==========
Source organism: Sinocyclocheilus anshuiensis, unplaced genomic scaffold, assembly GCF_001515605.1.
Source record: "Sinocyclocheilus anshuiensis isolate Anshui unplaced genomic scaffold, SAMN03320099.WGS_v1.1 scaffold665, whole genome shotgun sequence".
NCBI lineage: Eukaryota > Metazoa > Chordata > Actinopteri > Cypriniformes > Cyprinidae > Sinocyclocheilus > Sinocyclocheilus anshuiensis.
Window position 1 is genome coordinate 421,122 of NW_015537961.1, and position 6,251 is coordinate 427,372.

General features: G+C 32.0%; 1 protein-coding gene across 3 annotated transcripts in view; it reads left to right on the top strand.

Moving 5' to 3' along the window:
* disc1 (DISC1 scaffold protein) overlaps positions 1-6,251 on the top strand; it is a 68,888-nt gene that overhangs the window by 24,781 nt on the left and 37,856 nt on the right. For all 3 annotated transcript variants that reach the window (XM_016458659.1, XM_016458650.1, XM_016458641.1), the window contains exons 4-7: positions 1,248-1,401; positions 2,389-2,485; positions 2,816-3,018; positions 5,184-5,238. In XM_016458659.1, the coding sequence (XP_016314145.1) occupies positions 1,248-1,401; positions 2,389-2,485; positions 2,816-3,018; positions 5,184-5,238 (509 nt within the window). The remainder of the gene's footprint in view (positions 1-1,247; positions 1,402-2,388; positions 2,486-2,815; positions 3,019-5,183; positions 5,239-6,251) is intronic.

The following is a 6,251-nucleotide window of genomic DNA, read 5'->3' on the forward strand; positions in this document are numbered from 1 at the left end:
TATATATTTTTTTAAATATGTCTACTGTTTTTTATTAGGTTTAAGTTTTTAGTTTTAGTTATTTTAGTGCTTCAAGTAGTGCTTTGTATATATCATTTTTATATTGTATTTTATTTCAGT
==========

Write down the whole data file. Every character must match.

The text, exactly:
Source organism: Sinocyclocheilus anshuiensis, unplaced genomic scaffold, assembly GCF_001515605.1.
Source record: "Sinocyclocheilus anshuiensis isolate Anshui unplaced genomic scaffold, SAMN03320099.WGS_v1.1 scaffold665, whole genome shotgun sequence".
NCBI lineage: Eukaryota > Metazoa > Chordata > Actinopteri > Cypriniformes > Cyprinidae > Sinocyclocheilus > Sinocyclocheilus anshuiensis.
Window position 1 is genome coordinate 421,122 of NW_015537961.1, and position 6,251 is coordinate 427,372.

General features: G+C 32.0%; 1 protein-coding gene across 3 annotated transcripts in view; it reads left to right on the top strand.

Moving 5' to 3' along the window:
* disc1 (DISC1 scaffold protein) overlaps positions 1-6,251 on the top strand; it is a 68,888-nt gene that overhangs the window by 24,781 nt on the left and 37,856 nt on the right. For all 3 annotated transcript variants that reach the window (XM_016458659.1, XM_016458650.1, XM_016458641.1), the window contains exons 4-7: positions 1,248-1,401; positions 2,389-2,485; positions 2,816-3,018; positions 5,184-5,238. In XM_016458659.1, the coding sequence (XP_016314145.1) occupies positions 1,248-1,401; positions 2,389-2,485; positions 2,816-3,018; positions 5,184-5,238 (509 nt within the window). The remainder of the gene's footprint in view (positions 1-1,247; positions 1,402-2,388; positions 2,486-2,815; positions 3,019-5,183; positions 5,239-6,251) is intronic.

The following is a 6,251-nucleotide window of genomic DNA, read 5'->3' on the forward strand; positions in this document are numbered from 1 at the left end:
TATATATTTTTTTAAATATGTCTACTGTTTTTTATTAGGTTTAAGTTTTTAGTTTTAGTTATTTTAGTGCTTCAAGTAGTGCTTTGTATATATCATTTTTATATTGTATTTTATTTCAGT